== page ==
This is a regular blog post. Please check out the other posts if you’re looking for show notes or audio.
I spent a little time at the public pit walk at Detroit City (Coleman Young) Airport (KDET) this morning. Really stinkin’ neat for any number of reasons. First is the other control tower that Red Bull brought in for the event. An apparently fully-functional control tower that’s customized for the race and fully portable. Unreal! Let’s get this thing to Fond du Lac during AirVenture Oshkosh this year!
This is really neat. There’s a full pit line with all of the aircraft and pilots in an L-shape. Between 9:30 and 11:00, the public can come in and freely walk the pit line, talk to the pilots, and get autographs. The lines are really reasonable and it would surely have been possible to obtain all of the pilots’ autographs within the space of an hour or less. I didn’t really feel compelled to talk to anyone other then Mike Goulian, but I did walk right up and got headshots of all of the pilots within 20 minutes.
I think that this is absolutely brilliant on the part of Red Bull. Make the pilots and the aircraft as available as possible and build bonds between present and future fans through access. Every single staff person (even security guarding the ingress/egress and tower) was cordial and friendly. The guy guarding the media center door went out of his way to look for my media pass and proactively invited me in.
Red Bull is really nailing it with this model. The fans really seemed to appreciate it. Especially the kids. No MLB or NBA, this. Red Bull is going out of its way to give as much access as possible. I didn’t see any access restriction at all that didn’t make sense in at least some way (e.g. airport security, integrity of the aircraft, etc.). How cool is this?
I kind of think of it as NASCAR without as much ass crack and beer. Am I wrong?
On another note, with the event being held in Detroit and all, I have high hopes that the audience will include lots of black and other minority folks. You’ve heard me complain that aviation in general is overwhelmingly male. It happens to be overwhelmingly white, too. I’m sure that (at least since the 1970s) been much more de facto than de jure, but any change is going to require that we get minorities (and especially minority kids!) up close and personal with 100LL, Jet-A, and JP-8.
I was a little disappointed that I didn’t see as many minorities at the pit walk as one might have hoped, what with City Airport being right in the heart of an overwhelmingly black population. Lots of folks down on the waterfront (which is great!), but I hope that we see more at the pit walks over the coming years which, to me, would be an indicator that there’s more interest. I say that because you kind of have to work at it to get to the airport and then park and then hoof it to the flight line. The demographics of those who show up at the airport (as opposed to the waterfront) are probably more indicative of who the faithful and the obsessed are, or at least more so than the general population.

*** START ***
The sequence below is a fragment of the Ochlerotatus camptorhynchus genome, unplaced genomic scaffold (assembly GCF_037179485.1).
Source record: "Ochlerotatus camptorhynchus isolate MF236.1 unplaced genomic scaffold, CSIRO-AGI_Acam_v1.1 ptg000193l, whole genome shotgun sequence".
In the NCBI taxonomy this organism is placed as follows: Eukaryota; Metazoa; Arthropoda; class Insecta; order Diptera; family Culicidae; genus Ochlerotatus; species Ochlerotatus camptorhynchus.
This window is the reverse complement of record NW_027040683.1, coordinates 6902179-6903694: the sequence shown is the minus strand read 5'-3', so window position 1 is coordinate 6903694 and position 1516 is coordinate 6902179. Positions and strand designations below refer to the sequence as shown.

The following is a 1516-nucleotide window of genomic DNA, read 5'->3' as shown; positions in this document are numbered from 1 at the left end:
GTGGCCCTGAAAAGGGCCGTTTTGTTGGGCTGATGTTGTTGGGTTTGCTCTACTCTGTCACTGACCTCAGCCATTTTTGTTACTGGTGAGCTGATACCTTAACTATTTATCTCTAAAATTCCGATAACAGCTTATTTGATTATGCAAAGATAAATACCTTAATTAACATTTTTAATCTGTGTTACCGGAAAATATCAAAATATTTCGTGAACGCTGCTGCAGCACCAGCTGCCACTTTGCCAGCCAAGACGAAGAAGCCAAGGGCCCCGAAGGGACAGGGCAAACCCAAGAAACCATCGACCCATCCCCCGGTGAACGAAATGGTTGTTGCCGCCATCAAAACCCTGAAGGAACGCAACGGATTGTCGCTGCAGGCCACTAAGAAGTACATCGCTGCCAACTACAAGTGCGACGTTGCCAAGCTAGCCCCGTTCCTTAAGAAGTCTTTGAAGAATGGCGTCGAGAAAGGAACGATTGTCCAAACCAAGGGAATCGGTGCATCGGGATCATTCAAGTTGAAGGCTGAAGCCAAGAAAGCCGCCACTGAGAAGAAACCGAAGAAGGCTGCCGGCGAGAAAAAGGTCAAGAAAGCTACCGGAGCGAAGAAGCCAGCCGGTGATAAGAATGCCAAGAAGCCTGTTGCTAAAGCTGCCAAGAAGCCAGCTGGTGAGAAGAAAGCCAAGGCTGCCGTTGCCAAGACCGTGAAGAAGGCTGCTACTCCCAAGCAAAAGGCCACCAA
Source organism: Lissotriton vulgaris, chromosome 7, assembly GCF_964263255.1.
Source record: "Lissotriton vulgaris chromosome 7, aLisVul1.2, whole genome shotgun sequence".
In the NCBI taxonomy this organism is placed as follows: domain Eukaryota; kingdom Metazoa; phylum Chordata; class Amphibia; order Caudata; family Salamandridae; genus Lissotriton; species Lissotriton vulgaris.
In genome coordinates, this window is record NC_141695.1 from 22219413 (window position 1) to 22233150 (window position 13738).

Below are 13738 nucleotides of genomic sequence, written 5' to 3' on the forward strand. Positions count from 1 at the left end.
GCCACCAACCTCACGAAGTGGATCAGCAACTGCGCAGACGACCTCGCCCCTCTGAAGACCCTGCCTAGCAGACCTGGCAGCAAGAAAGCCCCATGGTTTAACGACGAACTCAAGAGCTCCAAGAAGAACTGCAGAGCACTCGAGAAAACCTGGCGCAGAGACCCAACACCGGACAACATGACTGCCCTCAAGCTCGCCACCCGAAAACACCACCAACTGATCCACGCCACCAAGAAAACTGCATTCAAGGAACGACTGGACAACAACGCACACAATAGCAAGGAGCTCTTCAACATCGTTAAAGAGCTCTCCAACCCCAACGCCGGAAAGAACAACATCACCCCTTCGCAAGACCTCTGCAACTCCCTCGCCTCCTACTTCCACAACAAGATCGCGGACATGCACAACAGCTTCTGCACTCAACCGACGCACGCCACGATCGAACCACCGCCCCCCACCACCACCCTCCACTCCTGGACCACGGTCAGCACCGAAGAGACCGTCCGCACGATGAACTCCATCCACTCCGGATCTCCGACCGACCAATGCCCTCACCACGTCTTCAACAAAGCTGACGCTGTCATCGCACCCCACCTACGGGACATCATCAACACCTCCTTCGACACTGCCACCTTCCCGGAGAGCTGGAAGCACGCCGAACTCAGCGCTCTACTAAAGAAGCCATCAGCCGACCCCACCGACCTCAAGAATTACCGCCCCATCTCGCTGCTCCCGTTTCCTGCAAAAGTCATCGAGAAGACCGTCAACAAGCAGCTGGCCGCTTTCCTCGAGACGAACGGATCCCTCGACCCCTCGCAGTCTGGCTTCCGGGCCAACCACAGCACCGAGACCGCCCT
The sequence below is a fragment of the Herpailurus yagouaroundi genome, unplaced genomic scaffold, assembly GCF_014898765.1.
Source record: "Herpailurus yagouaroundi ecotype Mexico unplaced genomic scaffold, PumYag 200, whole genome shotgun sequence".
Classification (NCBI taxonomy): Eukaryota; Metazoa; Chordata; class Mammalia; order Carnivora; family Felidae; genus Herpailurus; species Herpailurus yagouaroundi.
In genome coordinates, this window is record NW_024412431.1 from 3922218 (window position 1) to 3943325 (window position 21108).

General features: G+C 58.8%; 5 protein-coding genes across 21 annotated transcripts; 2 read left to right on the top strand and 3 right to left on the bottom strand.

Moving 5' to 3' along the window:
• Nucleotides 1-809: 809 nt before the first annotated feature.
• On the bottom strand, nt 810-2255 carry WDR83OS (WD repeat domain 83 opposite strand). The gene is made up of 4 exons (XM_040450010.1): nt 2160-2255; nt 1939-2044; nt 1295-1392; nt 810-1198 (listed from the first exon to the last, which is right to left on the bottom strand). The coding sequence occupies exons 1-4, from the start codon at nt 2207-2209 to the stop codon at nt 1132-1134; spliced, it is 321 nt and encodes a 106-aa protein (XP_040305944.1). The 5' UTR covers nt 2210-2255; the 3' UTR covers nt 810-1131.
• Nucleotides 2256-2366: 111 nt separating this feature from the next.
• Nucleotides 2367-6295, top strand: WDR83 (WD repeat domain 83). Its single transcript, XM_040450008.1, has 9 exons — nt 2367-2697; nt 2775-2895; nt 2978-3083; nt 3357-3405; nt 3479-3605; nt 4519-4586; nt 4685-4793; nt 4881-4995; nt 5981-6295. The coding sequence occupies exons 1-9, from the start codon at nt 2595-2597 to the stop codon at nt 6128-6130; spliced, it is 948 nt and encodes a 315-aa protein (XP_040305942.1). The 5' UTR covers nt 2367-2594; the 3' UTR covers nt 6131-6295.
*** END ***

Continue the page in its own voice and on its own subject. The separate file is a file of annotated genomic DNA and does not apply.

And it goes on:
Not going to make a big deal of it, but you guys know me and know that I’m all about encouraging as many humans as possible to get into general aviation. Black, white, green, purple, Nova Scotian, you name it. If you’ll stand still long enough, I’ll tell you about GA. It there's a population for which a special approach or more exposure would help, I'm all about it. And, by the way, I think that holding the race in Detroit in the first place is a great step.
(By the way, I tend to use the term "black" instead of "African American" becuase not everyone who's black is necessarily American and because Thurgood Marshall preferred the term "black" and that's more than good enough for me. I hope no offense is given because none is intended. Prefer otherwise? No problem. But you have to let me talk GA to you.)
We got to touch base again with Mike Goulian of the USA, who flies the No. 99 Edge 540. He’s also an airshow performer and appeared on Airspeed in November of 2007, featured in a July interview from the Battle Creek airshow. He finished fifth in the 2006 series and eighth last year. He hasn’t had a podium finish this year, but posted a second place in one contest during the 2007 series. He was upbeat and the only concern he seemed to have was the wind out on the course, which was exceeding 34 knots as I post this.
Kirby Chambliss of the USA, pilot of the No. 4 Edge 540 for the Red Bull team, takes time with a young fan. Kirby signed the little guy’s shirt which, from the looks of it, had already made the rounds of several of the other pilots. Chambliss finished first in the 2006 series and brought home third and fourth in 2005 and 2007 respectively. He has placed third in one contest so far this year.
Yeah, another tower shot. Not sure what this guy is doing, but who cares? A completely mobile control tower is just so cool!
Just heard that the winds caused the organizers to cancel the qualifying flights this afternoon. They’re planning to fly tomorrow and the weather looks good with mostly sunny skies forecast and winds of around 10 from around 300. I’ll be there the whole day with Rod and we’ll try to do a little hangar flying and post an audio episode from the media center.